When textbook cricketers succeed in the shorter formats and orthodoxy sheds its pejorative associations (albeit briefly), purists cheer. Because as formats shortened, old-fashioned cricketing virtues, such as having a compact defence and occupying the crease, became less relevant.
ODIs have always had a defined role for the solid batsman as an ‘anchor’ in the middle order. Players like Rahul Dravid, who were initially considered unsuited to the format, have made a career out of finesse and game awareness even though they lack the ability to score at a run-a-ball or clear the ground at will.
T20s, however, have made the role of the anchor redundant. This explains why, in the past few seasons of the IPL, Ajinkya Rahane has cut an unimpressive figure. In 2017 and 2018, he scored 382 and 370 runs at strike rates of 118.26 and 118.21 respectively. In this season, he has scores of 27, 70, 0, 22, and 5 in the five games he has played.
However, things weren’t always as bad.
Rahane had an unflattering T20 debut in 2007. Those who sized him up initially felt that he was not cut out for the demands of the shorter format. He forced his way into the national team the old-fashioned way– on the back of copious first-class runs over several seasons.
Rahane played three seasons for both Mumbai Indians and Rajasthan Royals before he had a productive one. In 2012 and 2015, he scored 560 and 540 at strike rates of 129.33 and 130.75 respectively. Even during these seasons, he was an anomaly in the world of power hitters. He chose the extra cover region and down the ground to do most of his scoring. Incidentally, in 2012, he was knocking on doors for a Test selection, and by 2015, he was considered to be one of India’s most valued Test batsmen overseas. His underwhelming seasons in the IPL have coincided with an inexplicable funk as an international batsman.
For the Royals, Rahane has been accused of using up more deliveries with minimal returns. He has either taken his role as an anchor too seriously and overstayed his welcome, or he has ended up playing a rash shot too early. His inability to rotate the strike on slow wickets in the middle overs has only compounded the problem.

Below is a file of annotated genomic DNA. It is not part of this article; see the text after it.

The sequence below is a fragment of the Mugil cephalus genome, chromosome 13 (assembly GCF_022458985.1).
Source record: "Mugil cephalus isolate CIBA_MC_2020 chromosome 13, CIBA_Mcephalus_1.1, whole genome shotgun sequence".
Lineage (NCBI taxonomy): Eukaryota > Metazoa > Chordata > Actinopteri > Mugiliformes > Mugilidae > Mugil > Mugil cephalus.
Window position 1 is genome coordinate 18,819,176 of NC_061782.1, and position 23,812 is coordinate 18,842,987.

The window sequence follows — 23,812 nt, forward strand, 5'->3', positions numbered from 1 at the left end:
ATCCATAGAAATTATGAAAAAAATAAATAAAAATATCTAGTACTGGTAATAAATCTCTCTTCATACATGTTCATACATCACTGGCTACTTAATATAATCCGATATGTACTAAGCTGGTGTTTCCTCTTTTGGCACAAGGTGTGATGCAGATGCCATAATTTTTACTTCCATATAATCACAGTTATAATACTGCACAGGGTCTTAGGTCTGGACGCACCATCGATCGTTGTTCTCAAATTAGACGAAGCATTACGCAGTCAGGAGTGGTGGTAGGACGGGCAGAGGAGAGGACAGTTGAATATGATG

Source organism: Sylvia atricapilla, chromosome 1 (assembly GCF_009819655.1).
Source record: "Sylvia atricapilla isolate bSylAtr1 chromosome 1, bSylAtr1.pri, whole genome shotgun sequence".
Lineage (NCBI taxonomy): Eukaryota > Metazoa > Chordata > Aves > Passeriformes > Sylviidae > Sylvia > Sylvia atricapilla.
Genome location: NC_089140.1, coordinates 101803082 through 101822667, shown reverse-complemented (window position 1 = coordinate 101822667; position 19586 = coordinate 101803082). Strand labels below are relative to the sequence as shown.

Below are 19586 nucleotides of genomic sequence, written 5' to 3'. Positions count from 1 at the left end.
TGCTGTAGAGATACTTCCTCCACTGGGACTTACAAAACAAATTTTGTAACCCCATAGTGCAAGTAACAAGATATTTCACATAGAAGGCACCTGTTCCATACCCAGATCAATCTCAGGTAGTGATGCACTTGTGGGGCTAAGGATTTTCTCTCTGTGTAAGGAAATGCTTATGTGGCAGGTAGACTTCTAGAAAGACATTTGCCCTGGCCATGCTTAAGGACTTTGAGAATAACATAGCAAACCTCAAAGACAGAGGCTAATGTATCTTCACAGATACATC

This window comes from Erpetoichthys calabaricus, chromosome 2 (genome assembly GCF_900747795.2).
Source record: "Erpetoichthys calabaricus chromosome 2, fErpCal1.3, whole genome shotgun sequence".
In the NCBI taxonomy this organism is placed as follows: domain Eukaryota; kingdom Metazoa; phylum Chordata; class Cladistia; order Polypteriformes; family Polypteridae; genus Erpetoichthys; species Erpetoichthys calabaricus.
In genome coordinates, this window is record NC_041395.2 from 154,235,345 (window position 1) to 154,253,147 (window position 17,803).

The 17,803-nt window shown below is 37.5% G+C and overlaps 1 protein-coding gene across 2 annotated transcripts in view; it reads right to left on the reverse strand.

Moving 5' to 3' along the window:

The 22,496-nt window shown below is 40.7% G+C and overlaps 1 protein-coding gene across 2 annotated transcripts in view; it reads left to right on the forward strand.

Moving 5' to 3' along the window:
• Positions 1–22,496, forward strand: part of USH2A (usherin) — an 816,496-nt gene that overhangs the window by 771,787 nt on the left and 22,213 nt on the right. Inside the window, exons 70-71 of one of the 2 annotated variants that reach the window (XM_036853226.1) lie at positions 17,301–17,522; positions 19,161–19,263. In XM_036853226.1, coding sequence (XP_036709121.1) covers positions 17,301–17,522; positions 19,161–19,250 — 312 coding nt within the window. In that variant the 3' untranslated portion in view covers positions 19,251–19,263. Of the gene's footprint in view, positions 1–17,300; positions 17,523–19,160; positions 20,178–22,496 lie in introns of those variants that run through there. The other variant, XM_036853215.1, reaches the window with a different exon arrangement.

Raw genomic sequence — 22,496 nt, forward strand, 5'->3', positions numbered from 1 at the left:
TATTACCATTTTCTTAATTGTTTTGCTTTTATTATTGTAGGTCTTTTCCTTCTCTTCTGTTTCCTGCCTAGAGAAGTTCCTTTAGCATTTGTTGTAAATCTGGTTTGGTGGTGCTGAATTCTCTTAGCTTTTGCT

Rahane’s batting follows a template in which consolidation precedes acceleration. This is often at odds with the fact that it is easier to score runs with field-restrictions on than it is at the death. Teams could do worse than maximise the powerplay overs with proven hitters. “Spending time at the crease” becomes a deluded promise in the format without planned instances of aggression, and the ability to clear boundaries in the appointed time.
By opening the batting with Rahane, the team is not making the best use of a batting unit that consists of Ben Stokes, Jos Butler, Sanju Samson, and Rahul Tripathi. If the Royals are to maximise the total, it is these four batsmen who should be facing the maximum number of deliveries. The Royals cannot afford to have Rahane and Steve Smith, with their conservative styles, at the top of the order.
The decision to open with Jos Butler has worked like a charm. They might as well try opening with Tripathi, who did an impressive job opening for Rising Pune Supergiants in 2017, amassing 391 runs at an average and strike rate of 27.92 and 146.44 respectively. They should also make sure that Stokes and Samson bat at the top.
T20 relies more on a teams’ performance as a unit than other formats. With only 120 balls at their disposal, teams have one objective: maximising the total. “It doesn’t matter how runs come as long as they keep coming” is a shopworn line on air explaining the format’s fixation to metrics – run rate, dot balls, and only sometimes wickets.
This is not to say that Rahane should be dropped. Rahane’s ability as a leader is well established and so is his role in tricky conditions. It simply means that Rahane shouldn’t be opening the batting and that his promotion or demotion in the batting order should be need-based – when there’s a collapse, for instance. The Royals could take a leaf out of how Chennai Super Kings used to handle Subramaniam Badrinath. Considering that in T20s, teams usually run out of balls rather than wickets, these occasions are not going to be many.